26 Apr 2009
What’s your profession? Please describe it.
They call me a Succulent Plant Propagator. My job includes caring for and propagating our huge potted collection of cactus and succulents under the direction of the Curator of Desert Collections, John Trager.
Fortunately, we don’t do this alone. We couldn’t manage the endless work involved without the terrific family of volunteers who come in every week. I have the privilege of working with these devoted gardeners, collectors and plant enthusiasts, and have the pleasure of calling them my friends.
Where do you do this?
Huntington Library, Art Collections and Botanical Gardens in San Marino, CA. With the exception of the Desert Conservatory in the upper Desert Garden, the Collection nurseries are behind the scenes, and not in the public areas. It is made up entirely of potted plants; tens of thousands of rare and interesting succulent plants from around the world.
Do you enjoy what you do?
I love it! I started out as a volunteer myself. I was self-employed working full time at my pet grooming shop, using one of my days off to work a full day at the Huntington. I finally figured out that if I loved working there for free, I would really love working there full time for wages! When the position opened up, I was ready to make the switch. I’m embarrassed to say that the first few checks they cut for me remained forgotten in my mailbox for days on end. That’s love.
When you were young, what did you want to “be” when you grew up?
I didn’t really know what I wanted to do until I was in my 40s, but when I was a child, my dreams were usually about becoming a park ranger or a firefighter. However, for as long as I can remember, my grandparents had instilled a deep love of plants and gardening in me. By high school, I considered botany but wasn’t interested in the clinical aspect of plants. At the time, I mistakenly thought horticulture only focused on the florist trade, so I rejected that, too.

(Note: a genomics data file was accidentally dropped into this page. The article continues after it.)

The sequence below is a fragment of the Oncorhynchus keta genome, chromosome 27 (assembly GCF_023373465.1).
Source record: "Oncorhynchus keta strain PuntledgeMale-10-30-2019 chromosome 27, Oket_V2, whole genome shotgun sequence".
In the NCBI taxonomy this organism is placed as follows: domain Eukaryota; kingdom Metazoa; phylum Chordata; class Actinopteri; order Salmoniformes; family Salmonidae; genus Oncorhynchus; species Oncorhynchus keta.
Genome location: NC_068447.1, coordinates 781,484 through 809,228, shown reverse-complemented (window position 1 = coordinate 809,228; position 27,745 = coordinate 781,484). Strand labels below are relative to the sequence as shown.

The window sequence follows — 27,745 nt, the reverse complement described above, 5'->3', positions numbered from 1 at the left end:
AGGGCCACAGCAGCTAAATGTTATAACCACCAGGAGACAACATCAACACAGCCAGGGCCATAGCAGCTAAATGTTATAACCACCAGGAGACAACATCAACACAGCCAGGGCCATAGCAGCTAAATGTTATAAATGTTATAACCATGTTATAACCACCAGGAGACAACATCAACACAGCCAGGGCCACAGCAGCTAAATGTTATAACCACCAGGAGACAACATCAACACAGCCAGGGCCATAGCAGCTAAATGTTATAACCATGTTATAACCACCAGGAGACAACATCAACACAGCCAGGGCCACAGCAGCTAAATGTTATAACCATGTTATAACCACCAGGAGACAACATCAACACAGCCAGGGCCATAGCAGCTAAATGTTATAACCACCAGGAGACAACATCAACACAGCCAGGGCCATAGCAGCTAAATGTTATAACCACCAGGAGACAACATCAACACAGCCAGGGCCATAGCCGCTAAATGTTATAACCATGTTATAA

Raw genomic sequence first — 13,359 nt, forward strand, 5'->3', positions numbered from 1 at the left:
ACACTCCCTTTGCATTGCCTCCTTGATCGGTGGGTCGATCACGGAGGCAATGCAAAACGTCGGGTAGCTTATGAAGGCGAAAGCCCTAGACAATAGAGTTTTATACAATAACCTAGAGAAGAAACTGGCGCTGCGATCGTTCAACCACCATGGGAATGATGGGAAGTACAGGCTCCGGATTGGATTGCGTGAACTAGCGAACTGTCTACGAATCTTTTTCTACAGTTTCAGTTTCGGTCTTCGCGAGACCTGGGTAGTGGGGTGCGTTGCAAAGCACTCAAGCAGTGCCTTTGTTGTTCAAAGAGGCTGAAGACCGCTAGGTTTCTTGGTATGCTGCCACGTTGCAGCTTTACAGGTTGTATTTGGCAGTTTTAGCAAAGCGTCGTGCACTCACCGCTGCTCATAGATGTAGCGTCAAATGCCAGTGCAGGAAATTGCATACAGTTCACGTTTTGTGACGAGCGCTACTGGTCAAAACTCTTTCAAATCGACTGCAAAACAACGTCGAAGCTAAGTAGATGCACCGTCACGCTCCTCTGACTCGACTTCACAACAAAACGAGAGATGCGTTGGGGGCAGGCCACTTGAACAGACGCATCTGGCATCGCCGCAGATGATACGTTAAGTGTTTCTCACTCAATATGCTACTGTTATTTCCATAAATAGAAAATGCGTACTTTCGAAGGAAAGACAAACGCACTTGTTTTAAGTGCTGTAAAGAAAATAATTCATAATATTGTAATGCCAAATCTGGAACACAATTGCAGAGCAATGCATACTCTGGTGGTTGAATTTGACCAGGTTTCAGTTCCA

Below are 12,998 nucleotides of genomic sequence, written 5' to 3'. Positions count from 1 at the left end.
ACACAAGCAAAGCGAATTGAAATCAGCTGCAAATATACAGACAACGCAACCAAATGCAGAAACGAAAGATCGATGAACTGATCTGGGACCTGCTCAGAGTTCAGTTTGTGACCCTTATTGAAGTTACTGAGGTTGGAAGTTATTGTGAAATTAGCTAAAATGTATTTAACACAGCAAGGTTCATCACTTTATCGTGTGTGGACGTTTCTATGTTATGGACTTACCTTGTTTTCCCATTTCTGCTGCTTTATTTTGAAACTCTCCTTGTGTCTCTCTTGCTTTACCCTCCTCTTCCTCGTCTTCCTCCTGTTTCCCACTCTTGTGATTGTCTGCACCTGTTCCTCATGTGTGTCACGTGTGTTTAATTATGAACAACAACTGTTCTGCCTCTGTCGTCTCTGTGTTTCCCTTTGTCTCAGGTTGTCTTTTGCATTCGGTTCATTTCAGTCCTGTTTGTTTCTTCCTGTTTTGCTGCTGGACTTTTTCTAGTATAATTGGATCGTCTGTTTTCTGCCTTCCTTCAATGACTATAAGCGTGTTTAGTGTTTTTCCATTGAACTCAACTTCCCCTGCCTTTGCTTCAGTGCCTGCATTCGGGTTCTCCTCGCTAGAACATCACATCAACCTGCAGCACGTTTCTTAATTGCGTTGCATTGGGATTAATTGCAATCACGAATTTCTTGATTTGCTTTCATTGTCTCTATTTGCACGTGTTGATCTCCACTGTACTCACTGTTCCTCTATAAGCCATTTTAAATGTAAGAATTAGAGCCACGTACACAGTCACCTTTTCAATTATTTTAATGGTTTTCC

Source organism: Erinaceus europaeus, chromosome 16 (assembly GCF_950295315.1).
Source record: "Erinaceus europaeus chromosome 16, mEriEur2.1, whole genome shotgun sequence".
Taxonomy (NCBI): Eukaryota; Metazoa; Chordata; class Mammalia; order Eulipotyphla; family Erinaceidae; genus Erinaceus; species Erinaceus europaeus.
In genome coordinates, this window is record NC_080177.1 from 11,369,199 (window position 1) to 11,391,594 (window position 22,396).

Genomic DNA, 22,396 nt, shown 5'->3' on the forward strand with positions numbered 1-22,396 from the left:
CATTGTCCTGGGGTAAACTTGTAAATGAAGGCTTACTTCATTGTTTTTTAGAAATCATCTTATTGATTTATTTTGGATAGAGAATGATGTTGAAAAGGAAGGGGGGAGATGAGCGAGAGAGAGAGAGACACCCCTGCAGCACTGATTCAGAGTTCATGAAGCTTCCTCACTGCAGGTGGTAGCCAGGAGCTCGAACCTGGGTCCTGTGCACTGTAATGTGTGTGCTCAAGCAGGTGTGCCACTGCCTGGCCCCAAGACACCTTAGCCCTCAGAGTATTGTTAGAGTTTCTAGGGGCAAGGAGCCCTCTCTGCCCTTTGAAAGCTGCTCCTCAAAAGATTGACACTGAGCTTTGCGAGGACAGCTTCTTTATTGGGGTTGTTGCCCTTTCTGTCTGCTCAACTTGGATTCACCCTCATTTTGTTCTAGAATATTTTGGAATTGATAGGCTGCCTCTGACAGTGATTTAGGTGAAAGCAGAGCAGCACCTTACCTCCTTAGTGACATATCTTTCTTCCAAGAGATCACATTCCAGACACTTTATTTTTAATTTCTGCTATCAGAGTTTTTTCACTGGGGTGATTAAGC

After a few years, I fell into what was also a love of mine involving animals. I co-owned a small but successful pet grooming business for 12 years.
Do you feel stuck doing what you are doing?
Oh yes, constantly; with cactus spines, of course. Actually, I feel incredibly lucky and happy to be outside every day caring for so many rare plants. It is a real joy to work with so many incredible and knowledgeable people on staff, too.
What are the most and least satisfying parts of your job?
The most satisfying is sowing seeds and watching them grow.
This is especially fun for me in my aloe hybridizing. There are over 300 species of aloes; from tiny stemless rosettes to massive trees, and there are very interesting and beautiful hybrids you can create between them. Fortunately, there are already many wonderful hybrid aloes to play with, such as my friend Kelly Griffin’s hybrids, which I started with. I pollinate two aloes that have different characteristics that I like; for example, nice red teeth along the leaf margins, or their miniature size, or a flower shape or color. Then I raise the seedlings from that cross, and may only keep a few clones, or seedlings, that have the look that I think is worth using for hybridizing further generations. My latest hybrids are getting complicated family trees by now!
Three of my hybrids will be available this year through the International Succulent Introductions. This program distributes rare succulents, striving to conserve wild populations from extinction and exploitation by making them available to collectors, and botanical institutions.
The least satisfying is how I feel when a plant dies. It is unavoidable, but I don’t have to like it!
How do you combine photography with your job?
Oh, this is the really great part. My supervisor, John, is a very accomplished photographer. His images can be found in many world renown books on succulents, including the Cactus and Succulent Society of America Journal. His encouragement and mentoring of my efforts have been amazing, and I feel very fortunate to work with him. I am proud to say that last year I was fortunate enough to have one of my own images used on the cover of the journal. My first publication! Another has just been published this month inside the journal profiling one of the plants on our current ISI listing, which is published every spring.
You know, with so many unusual plants in the gardens to enjoy, there is never any shortage of photo subjects where I work. Add the array of insects, reptiles, mammals and birds that live on the property, and you’ve got a photographer’s paradise!
Anything else you’d like to add?
I encourage all of my jpg friends to visit the Huntington. It is a fantastic place to explore any time of year and is worth a visit whether you’ve been here before or not. Look at me, I’ve worked here almost ten years, and I haven’t gotten tired of it yet. Give me a shout, I’d love to meet you.